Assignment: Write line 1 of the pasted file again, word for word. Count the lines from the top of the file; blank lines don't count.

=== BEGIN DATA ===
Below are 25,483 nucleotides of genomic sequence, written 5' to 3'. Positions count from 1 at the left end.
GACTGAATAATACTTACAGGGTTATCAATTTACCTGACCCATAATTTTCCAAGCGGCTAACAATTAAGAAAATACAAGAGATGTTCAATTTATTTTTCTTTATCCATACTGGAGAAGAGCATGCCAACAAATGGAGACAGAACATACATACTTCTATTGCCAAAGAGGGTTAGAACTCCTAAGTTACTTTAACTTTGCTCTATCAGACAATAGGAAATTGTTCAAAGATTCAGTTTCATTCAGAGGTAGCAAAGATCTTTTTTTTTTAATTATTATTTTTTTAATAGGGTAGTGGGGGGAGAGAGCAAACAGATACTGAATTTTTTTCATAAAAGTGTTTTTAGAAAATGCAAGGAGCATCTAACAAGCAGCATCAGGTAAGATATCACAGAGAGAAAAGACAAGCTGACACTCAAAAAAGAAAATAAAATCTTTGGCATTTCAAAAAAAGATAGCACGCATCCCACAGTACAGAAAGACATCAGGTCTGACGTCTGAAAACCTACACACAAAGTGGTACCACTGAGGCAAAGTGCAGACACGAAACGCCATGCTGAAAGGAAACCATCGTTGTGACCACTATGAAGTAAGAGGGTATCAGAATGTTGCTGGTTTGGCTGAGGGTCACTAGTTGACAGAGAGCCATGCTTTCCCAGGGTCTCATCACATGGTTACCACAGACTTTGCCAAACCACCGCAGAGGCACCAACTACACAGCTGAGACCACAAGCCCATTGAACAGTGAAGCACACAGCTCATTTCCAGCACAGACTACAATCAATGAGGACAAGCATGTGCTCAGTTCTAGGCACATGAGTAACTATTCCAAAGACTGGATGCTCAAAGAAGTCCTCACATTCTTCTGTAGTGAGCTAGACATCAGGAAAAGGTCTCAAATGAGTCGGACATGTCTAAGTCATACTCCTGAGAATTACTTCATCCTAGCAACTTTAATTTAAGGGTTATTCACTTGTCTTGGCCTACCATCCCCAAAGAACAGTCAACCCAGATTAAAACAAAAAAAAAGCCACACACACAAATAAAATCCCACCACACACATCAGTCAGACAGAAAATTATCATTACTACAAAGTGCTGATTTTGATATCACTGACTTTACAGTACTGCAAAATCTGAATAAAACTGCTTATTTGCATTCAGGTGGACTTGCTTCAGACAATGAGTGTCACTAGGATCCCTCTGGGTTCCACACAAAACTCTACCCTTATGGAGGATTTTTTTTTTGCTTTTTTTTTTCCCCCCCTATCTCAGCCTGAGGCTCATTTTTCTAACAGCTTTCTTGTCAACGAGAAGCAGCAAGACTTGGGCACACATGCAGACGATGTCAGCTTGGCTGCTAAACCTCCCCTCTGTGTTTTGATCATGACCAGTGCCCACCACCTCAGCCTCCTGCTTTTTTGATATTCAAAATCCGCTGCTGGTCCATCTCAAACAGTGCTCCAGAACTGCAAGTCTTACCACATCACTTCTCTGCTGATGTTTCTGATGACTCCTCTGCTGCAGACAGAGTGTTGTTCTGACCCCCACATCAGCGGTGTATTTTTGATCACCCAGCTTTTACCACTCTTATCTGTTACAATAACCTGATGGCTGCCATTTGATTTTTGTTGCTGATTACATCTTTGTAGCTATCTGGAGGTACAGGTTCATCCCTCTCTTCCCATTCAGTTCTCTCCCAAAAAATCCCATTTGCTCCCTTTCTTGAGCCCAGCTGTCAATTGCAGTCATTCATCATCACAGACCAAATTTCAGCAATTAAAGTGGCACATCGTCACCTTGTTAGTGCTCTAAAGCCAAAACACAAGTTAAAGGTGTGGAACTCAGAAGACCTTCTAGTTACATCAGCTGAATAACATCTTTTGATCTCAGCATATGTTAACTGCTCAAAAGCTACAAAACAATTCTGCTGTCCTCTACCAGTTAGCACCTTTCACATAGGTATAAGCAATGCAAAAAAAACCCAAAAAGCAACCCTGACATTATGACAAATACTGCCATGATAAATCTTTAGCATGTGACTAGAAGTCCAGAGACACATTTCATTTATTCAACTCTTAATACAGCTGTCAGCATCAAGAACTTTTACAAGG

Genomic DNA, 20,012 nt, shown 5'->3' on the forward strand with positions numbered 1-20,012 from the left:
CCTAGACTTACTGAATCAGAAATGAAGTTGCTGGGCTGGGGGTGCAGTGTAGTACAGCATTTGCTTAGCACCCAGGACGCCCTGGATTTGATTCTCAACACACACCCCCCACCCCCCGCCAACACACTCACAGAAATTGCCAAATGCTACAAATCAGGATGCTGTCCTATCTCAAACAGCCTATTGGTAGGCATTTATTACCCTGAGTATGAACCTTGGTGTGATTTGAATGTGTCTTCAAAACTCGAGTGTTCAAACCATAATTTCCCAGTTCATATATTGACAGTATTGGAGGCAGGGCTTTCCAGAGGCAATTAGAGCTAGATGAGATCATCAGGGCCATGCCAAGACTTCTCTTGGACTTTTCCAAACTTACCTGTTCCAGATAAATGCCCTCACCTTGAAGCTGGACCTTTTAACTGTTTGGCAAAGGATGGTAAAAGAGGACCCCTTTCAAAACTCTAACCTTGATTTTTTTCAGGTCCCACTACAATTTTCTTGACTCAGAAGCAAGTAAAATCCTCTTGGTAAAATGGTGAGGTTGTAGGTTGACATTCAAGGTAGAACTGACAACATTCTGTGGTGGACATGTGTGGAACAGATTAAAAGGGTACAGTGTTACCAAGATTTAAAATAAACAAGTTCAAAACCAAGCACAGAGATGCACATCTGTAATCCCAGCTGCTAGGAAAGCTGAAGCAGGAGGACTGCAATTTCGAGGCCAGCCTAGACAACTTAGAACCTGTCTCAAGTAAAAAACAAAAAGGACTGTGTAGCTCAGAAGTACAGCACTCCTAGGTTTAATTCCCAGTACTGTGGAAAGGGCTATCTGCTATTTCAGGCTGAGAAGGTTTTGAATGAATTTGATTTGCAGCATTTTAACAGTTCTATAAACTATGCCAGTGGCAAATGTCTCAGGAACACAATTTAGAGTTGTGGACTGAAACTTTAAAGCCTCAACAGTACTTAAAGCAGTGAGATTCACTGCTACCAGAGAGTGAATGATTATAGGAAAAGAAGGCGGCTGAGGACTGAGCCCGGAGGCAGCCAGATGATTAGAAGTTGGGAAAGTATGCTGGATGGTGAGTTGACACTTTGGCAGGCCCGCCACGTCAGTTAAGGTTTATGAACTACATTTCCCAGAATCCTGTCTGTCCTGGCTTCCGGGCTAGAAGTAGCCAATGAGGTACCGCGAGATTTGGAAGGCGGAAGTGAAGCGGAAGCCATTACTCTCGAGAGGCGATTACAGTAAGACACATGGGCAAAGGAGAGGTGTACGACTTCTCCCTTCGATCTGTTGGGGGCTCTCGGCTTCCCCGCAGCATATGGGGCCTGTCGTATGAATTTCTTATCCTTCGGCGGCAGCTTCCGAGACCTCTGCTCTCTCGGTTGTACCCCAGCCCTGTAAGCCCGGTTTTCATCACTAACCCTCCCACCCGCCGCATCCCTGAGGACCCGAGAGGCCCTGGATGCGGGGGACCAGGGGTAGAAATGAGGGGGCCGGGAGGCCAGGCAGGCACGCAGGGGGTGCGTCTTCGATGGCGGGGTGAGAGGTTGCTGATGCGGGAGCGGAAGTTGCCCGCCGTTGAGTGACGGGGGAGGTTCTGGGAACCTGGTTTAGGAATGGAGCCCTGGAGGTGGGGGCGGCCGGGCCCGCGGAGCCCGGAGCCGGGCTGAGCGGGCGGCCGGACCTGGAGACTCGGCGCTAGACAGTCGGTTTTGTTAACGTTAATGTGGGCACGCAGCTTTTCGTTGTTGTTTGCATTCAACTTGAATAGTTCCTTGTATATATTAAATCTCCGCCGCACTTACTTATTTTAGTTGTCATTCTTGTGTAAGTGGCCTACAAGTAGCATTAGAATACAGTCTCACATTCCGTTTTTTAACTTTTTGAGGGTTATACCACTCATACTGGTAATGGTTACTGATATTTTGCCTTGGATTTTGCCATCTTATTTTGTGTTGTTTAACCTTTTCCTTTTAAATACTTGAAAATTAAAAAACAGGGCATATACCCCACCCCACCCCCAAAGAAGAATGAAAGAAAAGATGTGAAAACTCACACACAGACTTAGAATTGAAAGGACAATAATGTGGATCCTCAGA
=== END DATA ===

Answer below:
Below are 25,483 nucleotides of genomic sequence, written 5' to 3'. Positions count from 1 at the left end.